Using a form of quota sampling, 30-100 trainee questionnaires were mailed to the aforementioned institutions for distribution. In line with quota sampling, instructors were asked to distribute these trainee questionnaires along with employer questionnaires to trainees who were undergoing on-the-job training (OJT) and to those employed in the automobile sector. The trainee questionnaires were completed in early March 2014 by a total of 108 trainees, which was in line with the target of 130 replies. No names or identifying information was requested on the questionnaires.

All DOS-registered training institutions undergo the same quality assurance checks, such as registration, course accreditation and development of quality management systems. Therefore, the two selected institutions might not provide a random or representative sample. However, quota sampling for instructor and trainee surveys is well accepted as a strategy for ensuring that various population subgroups are represented.

Data analysis that consisted of rating scales included frequency tabulations, percentages and mean and mode ratings. Responses to open-ended qualitative questions were content-coded. The coding helped to identify broad issues, as well as record relevant comments from respondents.

Ethical considerations such as privacy, anonymity and the right to withdraw partially or completely at any time were taken into account in the study. A pilot test, which helped to ensure that questions were clear, was conducted.  

4.3 Demographics of the respondents

Figure 1: Gender distribution of respondents 

Figure 1: Gender distribution of respondents

  • About 62% of training providers were located in Thimphu (Table 3). Only registered training institutions with accredited courses (Table 12) were surveyed.
  • The trainee respondents were from the two institutes and they were all at different stages of learning with around 53% of them half way through their training program (Table 13) and the majority of them completing traineeship at the National Certificate level 2 (100%-Table 11). From the two institutions 81.31% of trainees represented electrical engineering courses.
  • 100% of the instructors surveyed were full time employees (Table 10) and 51.43% of them were teaching at the National Certificate Levels 1 and 48.57% at levels 2 (Table 5).
  • 66.67% of the instructors and 50% of the training providers reported that the training delivery mode is a mixture of face to face classroom teaching and work-place instruction (Table 6).

4.4 Study limitations

Despite careful planning and execution, this study has its limitations. The cross-sectional nature of the study makes it impossible to claim causality. In addition, adopting a longitudinal approach may have generated a richer and more interesting insight. The results can be biased due to the non-random selection of target respondents, the use of open-ended questions to collect primary data, and potential data processing errors during the analysis of the recorded interviews. If face-to-face interviews had been conducted for this study, additional information might have been discovered that could have influenced the findings.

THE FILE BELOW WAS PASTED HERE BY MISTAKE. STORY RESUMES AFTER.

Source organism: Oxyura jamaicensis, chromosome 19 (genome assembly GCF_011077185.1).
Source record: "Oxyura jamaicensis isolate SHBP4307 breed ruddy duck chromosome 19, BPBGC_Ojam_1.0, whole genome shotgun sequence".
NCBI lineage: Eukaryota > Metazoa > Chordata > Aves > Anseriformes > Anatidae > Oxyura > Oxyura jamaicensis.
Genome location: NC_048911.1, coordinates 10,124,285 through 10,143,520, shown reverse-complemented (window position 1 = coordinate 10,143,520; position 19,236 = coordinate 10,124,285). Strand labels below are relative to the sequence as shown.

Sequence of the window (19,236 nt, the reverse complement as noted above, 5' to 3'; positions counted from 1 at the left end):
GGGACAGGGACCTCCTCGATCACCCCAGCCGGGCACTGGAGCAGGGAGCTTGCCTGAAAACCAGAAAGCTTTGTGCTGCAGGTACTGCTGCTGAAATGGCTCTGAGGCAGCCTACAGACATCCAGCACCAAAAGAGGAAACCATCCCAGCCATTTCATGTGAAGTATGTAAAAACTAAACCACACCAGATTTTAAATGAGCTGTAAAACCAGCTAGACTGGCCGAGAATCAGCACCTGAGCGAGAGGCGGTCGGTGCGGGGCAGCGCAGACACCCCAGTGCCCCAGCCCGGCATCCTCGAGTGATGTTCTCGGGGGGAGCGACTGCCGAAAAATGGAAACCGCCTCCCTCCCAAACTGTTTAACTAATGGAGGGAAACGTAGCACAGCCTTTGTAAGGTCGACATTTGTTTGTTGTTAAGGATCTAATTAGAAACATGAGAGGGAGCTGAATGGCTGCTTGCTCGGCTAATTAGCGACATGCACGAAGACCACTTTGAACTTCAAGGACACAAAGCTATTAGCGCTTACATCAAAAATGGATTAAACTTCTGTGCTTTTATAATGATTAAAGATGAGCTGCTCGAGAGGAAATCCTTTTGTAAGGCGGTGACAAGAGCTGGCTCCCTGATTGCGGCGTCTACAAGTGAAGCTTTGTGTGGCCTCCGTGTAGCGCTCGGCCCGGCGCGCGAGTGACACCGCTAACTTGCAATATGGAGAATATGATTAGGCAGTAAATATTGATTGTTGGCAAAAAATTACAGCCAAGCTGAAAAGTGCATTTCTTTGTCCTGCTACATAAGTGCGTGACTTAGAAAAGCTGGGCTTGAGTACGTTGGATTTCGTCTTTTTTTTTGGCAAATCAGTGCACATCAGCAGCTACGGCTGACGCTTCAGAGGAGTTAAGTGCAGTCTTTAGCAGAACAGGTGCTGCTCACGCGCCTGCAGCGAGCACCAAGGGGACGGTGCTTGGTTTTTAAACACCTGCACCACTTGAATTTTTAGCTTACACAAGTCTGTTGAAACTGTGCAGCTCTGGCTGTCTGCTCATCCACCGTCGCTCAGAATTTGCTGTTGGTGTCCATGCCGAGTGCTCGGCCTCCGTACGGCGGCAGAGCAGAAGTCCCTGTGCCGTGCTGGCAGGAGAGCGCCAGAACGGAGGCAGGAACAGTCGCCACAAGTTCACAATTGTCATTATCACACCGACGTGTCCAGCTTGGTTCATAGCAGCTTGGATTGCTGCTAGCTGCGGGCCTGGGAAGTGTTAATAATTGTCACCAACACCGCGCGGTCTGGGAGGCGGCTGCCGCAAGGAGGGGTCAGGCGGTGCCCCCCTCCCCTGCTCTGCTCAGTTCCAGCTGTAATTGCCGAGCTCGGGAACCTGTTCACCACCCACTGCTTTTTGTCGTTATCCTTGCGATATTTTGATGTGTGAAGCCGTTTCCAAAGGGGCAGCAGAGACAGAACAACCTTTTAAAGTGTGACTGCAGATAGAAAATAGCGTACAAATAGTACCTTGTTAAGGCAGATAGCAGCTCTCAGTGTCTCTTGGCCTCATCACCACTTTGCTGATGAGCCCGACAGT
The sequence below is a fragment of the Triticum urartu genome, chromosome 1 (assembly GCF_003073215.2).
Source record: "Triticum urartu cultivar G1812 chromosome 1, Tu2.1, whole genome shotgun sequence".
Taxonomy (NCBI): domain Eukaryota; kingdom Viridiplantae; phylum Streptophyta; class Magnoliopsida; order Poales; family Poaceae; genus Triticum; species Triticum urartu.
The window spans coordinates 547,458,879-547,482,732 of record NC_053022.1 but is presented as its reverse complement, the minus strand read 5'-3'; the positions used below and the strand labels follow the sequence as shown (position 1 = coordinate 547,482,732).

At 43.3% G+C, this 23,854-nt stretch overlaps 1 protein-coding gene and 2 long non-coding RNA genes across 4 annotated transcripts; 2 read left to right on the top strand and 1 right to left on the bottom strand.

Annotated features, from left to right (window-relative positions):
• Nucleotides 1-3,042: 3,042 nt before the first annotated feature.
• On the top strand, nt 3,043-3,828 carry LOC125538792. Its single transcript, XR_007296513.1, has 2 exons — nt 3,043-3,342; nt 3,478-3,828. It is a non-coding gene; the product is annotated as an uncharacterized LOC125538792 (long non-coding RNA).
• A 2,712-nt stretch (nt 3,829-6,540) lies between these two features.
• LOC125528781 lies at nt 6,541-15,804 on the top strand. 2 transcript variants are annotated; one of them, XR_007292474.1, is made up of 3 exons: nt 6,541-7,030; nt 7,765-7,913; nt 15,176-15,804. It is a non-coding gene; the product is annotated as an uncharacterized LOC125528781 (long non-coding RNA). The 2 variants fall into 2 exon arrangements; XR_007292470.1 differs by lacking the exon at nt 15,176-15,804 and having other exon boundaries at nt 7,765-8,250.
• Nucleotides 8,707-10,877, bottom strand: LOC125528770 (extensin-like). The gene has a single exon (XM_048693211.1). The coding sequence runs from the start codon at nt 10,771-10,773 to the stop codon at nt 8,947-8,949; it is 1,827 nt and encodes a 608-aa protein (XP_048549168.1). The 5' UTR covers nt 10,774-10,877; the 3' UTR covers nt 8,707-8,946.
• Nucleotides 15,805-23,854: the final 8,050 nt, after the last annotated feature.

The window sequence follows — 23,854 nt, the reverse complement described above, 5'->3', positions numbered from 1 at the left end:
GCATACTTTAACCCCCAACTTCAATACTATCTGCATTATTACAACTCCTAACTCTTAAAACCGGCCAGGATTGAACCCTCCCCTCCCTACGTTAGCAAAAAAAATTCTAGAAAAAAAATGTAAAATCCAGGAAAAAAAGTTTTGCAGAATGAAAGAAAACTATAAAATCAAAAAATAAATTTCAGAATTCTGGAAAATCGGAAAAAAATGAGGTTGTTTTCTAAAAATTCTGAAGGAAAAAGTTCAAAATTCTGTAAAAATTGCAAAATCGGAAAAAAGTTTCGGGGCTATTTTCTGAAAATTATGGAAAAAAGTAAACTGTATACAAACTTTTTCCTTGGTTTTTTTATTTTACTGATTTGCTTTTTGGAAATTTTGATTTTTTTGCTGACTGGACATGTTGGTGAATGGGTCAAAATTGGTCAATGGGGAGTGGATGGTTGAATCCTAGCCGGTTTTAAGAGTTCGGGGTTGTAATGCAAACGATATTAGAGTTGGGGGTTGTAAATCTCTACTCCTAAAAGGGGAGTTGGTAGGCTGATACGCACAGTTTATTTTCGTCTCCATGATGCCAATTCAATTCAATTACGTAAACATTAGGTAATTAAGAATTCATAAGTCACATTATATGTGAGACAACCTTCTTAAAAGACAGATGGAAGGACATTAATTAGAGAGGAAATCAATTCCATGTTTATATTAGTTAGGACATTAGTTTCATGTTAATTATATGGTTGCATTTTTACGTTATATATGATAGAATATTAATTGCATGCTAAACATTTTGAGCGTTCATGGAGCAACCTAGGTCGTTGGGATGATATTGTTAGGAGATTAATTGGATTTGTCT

The findings, implications and conclusions of this study are bound by the context of the research. Further research in a number of diverse contexts, specific sectors and among different employers, could strengthen the findings and results of this study.

5 Findings

This chapter presents the study findings by examining attitudes and perceptions of training providers, instructors, employers and trainees as captured in the surveys. Some of the findings are tabulated for different groups of respondents to facilitate comparison. (See Appendix A: Tabulated findings from the national survey)

Attitudes of TVET training providers, instructors, trainees and employers towards generic/ employability skills

As seen in table 14, more than 60% of training providers had knowledge of generic/employability skills and related terms. However, instructors were not entirely clear about the terms ‘hard skills’, ‘transferable skills’ and ‘life skills’. More than 65% of employers were comfortable with the terms ‘employability’ (68%) and ‘work skills’ (77.78%). ‘Mayer competencies’ was a term that the majority of the respondents was not familiar with.

Training providers and instructors did not share a definition of generic/employability skills and most of them perceived communications and interpersonal skills, work ethics and attitude, discipline, team work, values, listening skills, leadership qualities, analytical and assessment skills, other than non-technical skills, as generic/employability skills. Employers, however, felt that generic/employability skills should include basic skills like literacy, and ability to estimate and communicate. They considered it important to be able to apply any skills in a variety of subject domain and that this ability should not depend on gender. It is worth noting that ‘common sense’ was considered a generic/employability skill by employers.